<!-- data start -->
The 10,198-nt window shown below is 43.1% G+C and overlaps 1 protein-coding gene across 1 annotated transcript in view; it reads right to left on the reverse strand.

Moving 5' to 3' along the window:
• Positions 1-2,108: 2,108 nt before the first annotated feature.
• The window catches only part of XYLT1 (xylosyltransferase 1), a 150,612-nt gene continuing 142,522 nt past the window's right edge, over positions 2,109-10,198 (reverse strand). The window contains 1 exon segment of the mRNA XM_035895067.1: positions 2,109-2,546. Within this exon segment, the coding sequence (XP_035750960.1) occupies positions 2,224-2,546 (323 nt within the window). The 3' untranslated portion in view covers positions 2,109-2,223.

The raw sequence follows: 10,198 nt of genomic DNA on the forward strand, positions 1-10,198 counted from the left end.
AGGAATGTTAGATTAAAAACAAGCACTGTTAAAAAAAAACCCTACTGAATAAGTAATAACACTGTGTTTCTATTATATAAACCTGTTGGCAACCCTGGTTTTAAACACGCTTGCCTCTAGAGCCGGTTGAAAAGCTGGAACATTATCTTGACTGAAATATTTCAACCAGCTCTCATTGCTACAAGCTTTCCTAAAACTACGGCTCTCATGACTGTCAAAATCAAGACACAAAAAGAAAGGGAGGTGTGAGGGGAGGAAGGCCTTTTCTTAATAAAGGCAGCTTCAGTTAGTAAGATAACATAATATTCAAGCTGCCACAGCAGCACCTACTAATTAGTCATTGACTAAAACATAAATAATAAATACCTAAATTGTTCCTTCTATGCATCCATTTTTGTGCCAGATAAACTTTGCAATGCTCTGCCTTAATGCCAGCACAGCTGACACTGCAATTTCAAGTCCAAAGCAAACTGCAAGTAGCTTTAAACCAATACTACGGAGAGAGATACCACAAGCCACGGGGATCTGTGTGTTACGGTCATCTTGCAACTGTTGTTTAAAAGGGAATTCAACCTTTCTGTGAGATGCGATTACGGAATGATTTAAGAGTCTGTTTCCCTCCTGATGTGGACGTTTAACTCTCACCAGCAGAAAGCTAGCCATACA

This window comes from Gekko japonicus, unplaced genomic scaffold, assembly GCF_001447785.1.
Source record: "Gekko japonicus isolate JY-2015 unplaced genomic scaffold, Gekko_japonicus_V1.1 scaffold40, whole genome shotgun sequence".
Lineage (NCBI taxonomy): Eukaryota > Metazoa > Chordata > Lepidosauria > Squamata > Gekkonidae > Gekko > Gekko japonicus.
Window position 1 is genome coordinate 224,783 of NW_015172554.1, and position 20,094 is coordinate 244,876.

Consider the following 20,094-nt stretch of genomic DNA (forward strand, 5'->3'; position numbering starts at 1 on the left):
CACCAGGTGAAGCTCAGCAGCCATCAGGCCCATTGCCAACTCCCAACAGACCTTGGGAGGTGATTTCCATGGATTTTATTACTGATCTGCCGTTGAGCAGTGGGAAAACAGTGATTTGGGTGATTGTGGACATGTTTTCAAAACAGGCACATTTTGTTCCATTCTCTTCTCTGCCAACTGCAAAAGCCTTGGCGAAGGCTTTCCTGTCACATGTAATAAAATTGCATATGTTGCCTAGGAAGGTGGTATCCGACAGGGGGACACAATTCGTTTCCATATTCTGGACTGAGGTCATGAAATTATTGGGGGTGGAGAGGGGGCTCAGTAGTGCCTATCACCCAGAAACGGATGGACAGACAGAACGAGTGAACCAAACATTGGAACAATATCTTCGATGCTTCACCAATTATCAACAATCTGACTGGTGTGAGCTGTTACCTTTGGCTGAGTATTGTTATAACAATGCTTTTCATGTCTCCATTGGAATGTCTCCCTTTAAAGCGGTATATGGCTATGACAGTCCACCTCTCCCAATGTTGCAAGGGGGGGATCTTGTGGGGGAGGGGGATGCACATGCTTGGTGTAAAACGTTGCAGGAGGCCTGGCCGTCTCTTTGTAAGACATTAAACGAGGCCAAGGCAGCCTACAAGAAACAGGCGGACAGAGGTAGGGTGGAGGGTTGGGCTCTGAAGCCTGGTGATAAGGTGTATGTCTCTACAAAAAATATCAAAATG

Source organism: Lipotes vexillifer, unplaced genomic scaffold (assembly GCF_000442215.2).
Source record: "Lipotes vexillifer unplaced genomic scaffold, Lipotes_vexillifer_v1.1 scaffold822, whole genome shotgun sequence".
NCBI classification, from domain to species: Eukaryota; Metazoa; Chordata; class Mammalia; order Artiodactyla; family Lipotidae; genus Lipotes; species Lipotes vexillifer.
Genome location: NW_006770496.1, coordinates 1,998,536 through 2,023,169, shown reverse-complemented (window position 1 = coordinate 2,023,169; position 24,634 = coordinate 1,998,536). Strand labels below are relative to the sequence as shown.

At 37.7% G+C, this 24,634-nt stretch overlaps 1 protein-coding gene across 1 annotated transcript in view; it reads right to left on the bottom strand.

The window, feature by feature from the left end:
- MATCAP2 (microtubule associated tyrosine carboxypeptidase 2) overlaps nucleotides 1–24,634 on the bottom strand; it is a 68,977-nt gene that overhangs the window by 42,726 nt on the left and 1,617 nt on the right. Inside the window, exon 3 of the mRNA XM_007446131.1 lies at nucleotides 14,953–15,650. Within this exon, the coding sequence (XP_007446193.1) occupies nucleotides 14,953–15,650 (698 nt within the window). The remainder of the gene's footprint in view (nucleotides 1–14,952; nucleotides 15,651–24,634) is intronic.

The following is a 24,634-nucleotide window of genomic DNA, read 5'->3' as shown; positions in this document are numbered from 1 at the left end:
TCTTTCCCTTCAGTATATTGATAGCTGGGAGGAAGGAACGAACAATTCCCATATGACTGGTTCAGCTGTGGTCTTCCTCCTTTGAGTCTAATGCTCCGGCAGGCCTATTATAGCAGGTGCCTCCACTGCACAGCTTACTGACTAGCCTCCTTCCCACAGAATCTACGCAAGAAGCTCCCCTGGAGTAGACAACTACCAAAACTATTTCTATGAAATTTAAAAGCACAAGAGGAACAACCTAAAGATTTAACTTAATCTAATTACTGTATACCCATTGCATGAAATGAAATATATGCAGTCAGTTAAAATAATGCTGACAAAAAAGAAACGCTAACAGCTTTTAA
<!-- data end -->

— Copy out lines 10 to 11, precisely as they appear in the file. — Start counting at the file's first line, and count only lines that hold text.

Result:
Window position 1 is genome coordinate 224,783 of NW_015172554.1, and position 20,094 is coordinate 244,876.

Consider the following 20,094-nt stretch of genomic DNA (forward strand, 5'->3'; position numbering starts at 1 on the left):